Home > Uncategorized > The HAC Basketball Diaries, Volume 1

The HAC Basketball Diaries, Volume 1

My old high school JV basketball coach just showed up on facebook. Boy does that bring back memories! For those of you that didn’t know me in high school, you might be thinking to yourself: Phil played basketball? Yes, indeed, I did play basketball. Despite being 5 ft 4, and despite being, at the time, somewhat “hefty,” I indeed played on the junior varsity basketball team.

How is this possible, you might ask? Simple: my tiny private school required that you play a sport. There were also no cuts in any of the sports whatsoever, so I was guaranteed to make the team. As a result of this policy, the JV team (which actually combined players from two different school, Harley and Allendale Columbia) had, I think, close to 25 players. This was a pretty ridiculous spectacle, especially at away games. They would always have to bring out extra chairs for us. We played in the absolute worst division, division “double D” or something like that. We’d have to drive hours to get to some of our games–those teams were usually in some small town where the local high school sports were actually a big deal. All of the teams we played absolutely hated us: we were the “rich kids” (never mind that I wasn’t rich) from the private school out of town, and we certainly didn’t take things seriously enough. We were an undignified squadron, with our bloated 25 man roster and our bad attitudes. Our team didn’t even have cheerleaders; at home games, the other team would bring their cheerleaders to our court, along with half of the town, so it was basically like a home game for them.

I should mention something which should come as no surprise at this point: we were absolutely terrible at basketball. We had some talented players, but we were basically hopeless…no one expected us to ever win. We’d go into games and literally get blown out by 50 points. Sometimes our score was in the single digits well into the second half. This, by the way, generated considerable playing time for myself. Though I was, by nature, a career bench warmer, often the game was effectively over before the second half even started. The second and third tier players would get their time in the third quarter, and sometimes I’d get to play for nearly the entire fourth quarter.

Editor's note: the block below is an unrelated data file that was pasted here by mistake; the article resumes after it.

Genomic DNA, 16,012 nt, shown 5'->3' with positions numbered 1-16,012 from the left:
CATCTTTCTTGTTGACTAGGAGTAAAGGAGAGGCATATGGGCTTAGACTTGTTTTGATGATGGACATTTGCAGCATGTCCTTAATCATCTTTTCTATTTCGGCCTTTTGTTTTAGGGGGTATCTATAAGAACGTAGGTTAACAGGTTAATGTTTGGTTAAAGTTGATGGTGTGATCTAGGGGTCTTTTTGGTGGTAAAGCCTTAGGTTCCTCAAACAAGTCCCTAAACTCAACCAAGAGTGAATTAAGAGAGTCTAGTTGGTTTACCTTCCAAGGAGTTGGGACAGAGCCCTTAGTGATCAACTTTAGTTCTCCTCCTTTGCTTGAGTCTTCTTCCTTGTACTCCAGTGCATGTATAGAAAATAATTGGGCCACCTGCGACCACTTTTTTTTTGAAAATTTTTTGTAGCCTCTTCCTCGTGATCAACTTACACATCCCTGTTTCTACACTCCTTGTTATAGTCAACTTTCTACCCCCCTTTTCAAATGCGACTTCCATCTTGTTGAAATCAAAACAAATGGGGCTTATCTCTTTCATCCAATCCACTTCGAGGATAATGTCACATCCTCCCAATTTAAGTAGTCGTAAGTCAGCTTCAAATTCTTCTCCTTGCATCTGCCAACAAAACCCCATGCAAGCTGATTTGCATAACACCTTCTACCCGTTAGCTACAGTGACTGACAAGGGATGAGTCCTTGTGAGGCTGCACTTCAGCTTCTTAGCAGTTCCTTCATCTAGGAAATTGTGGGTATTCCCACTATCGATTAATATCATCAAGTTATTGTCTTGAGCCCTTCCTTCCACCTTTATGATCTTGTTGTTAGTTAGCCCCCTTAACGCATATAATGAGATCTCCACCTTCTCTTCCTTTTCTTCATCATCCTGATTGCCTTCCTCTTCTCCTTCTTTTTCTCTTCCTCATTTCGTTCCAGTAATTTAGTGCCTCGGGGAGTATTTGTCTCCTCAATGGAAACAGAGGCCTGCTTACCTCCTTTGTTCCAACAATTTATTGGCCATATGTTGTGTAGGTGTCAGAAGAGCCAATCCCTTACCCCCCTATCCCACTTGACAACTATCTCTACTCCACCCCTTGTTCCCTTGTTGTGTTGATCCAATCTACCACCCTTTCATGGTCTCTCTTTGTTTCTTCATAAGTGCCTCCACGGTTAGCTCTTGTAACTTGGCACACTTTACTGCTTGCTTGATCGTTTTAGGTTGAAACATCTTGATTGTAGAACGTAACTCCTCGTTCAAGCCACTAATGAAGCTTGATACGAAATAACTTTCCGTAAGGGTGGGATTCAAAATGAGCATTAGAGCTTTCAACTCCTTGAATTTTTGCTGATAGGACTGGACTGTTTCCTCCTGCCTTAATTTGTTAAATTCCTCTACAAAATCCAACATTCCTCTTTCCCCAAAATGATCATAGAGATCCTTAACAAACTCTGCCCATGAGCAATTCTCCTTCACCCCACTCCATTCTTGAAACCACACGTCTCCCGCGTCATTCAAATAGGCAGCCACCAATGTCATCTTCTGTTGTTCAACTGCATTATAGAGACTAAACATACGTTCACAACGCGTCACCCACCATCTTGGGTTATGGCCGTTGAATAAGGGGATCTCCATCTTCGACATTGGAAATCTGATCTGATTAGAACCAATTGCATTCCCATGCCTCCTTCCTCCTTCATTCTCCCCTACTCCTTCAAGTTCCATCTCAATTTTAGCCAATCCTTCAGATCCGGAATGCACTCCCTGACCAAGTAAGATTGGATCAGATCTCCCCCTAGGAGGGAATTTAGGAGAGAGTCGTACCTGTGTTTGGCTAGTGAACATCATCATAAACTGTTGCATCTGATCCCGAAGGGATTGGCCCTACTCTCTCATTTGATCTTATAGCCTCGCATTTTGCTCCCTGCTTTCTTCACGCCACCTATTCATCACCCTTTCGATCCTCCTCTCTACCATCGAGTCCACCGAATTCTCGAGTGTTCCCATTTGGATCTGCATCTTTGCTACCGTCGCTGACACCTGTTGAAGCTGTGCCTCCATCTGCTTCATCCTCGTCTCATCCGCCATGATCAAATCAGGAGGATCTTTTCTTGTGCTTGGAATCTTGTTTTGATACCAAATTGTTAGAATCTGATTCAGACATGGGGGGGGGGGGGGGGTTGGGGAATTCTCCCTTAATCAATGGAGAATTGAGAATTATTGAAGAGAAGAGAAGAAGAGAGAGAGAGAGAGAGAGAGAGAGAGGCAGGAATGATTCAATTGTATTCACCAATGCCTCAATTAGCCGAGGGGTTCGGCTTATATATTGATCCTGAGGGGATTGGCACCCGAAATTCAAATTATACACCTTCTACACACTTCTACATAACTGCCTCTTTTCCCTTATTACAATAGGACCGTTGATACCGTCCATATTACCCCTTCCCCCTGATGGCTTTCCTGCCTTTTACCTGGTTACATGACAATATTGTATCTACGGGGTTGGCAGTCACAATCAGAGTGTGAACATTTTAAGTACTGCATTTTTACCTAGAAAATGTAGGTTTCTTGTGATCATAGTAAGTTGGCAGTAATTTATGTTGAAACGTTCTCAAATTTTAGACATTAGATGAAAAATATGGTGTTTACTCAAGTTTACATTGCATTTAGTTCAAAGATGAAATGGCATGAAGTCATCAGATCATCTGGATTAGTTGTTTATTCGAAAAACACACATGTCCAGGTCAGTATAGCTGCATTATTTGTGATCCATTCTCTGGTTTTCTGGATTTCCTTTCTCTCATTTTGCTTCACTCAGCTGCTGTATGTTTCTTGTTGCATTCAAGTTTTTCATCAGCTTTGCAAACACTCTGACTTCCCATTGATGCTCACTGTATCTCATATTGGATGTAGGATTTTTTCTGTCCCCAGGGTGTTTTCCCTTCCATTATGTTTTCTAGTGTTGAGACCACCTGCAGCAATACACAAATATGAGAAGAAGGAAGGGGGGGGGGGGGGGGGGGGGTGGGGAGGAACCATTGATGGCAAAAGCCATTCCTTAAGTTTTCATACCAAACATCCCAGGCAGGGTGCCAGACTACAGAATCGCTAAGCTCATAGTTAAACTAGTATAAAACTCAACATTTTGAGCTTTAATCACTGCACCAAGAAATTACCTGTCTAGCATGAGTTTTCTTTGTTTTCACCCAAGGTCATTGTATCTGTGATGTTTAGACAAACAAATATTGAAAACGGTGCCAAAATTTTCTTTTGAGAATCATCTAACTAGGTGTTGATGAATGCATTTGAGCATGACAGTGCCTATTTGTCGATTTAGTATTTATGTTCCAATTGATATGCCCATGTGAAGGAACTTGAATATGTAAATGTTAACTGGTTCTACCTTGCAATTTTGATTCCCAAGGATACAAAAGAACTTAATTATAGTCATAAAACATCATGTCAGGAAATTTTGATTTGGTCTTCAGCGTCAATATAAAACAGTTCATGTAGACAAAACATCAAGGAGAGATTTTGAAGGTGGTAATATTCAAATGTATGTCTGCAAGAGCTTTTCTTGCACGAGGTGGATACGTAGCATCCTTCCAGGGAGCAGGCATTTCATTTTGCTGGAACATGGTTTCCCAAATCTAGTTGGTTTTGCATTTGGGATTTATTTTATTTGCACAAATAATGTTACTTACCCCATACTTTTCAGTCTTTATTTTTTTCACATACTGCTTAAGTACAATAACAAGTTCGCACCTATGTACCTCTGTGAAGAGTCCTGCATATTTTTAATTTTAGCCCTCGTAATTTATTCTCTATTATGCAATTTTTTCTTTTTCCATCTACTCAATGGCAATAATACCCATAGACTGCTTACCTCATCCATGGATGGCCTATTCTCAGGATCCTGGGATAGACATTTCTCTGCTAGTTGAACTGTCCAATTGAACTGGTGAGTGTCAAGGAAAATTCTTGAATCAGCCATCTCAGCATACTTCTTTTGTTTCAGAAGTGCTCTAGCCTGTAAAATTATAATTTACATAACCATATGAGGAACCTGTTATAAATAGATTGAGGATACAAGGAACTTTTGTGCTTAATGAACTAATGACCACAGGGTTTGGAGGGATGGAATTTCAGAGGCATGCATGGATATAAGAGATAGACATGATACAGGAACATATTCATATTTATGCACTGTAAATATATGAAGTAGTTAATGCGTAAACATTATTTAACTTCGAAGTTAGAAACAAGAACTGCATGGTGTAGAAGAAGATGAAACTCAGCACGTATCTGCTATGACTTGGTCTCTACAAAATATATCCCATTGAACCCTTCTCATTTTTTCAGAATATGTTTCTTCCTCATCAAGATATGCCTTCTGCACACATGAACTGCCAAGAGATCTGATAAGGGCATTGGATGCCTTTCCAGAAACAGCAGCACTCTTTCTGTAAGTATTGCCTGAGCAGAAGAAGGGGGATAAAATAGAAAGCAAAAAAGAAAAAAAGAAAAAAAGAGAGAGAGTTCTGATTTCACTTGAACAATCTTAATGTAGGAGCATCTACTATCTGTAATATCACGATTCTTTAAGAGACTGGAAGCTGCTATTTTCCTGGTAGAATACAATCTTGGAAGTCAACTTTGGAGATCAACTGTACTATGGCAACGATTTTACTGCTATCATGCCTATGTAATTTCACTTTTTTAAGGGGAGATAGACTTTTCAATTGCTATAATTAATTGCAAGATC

My career statistics included 0 points, several rebounds, 1 assist (I remember this one because I threw the ball to a guy who was wide open, and got complimented by his father for it afterwords), several fouls, and 1 delay of game warning. Near the end of my “career,” I took on a sort of mascot status, and it became a great hope among both the JV and varsity players that I would score before my time was up. To this end, whenever I found myself in a game (which was becoming a less and less frequent occurrence), there would be a huge push to get me the ball. Whenever I had the ball, I would be expected to shoot. The varsity coach was not pleased with this whole ordeal. In what might have been my last game, I took one particularly ill-advised heave from near half court, which, if I remember correctly, glanced off the side of the backboard. In the locker room afterwords, I remember him confronting me: “Do you think you’re funny, Phil Williams?” I suppose he thought my stunts were making a mockery of the game–this was true, I admit. In my defense, however, I’d like to point out that my very presence on the team had been making a mockery of the game for the last two years, and no one had really complained about it until quite recently.